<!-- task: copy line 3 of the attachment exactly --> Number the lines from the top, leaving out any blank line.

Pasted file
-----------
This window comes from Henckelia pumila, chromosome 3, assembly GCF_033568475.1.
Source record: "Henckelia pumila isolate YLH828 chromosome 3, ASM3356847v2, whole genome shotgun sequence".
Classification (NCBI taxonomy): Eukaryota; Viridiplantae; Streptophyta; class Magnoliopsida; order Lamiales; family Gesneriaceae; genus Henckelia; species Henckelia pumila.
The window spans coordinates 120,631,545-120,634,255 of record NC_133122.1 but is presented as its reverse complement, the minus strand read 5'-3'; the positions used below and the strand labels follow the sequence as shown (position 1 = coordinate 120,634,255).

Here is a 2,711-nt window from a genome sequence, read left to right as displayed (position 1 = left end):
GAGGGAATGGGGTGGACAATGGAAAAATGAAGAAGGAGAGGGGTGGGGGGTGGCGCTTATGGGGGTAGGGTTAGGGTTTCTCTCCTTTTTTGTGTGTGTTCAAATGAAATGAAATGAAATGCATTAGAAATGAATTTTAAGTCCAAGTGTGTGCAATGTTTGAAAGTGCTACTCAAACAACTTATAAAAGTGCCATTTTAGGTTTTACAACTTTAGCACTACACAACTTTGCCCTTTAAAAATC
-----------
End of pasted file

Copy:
Classification (NCBI taxonomy): Eukaryota; Viridiplantae; Streptophyta; class Magnoliopsida; order Lamiales; family Gesneriaceae; genus Henckelia; species Henckelia pumila.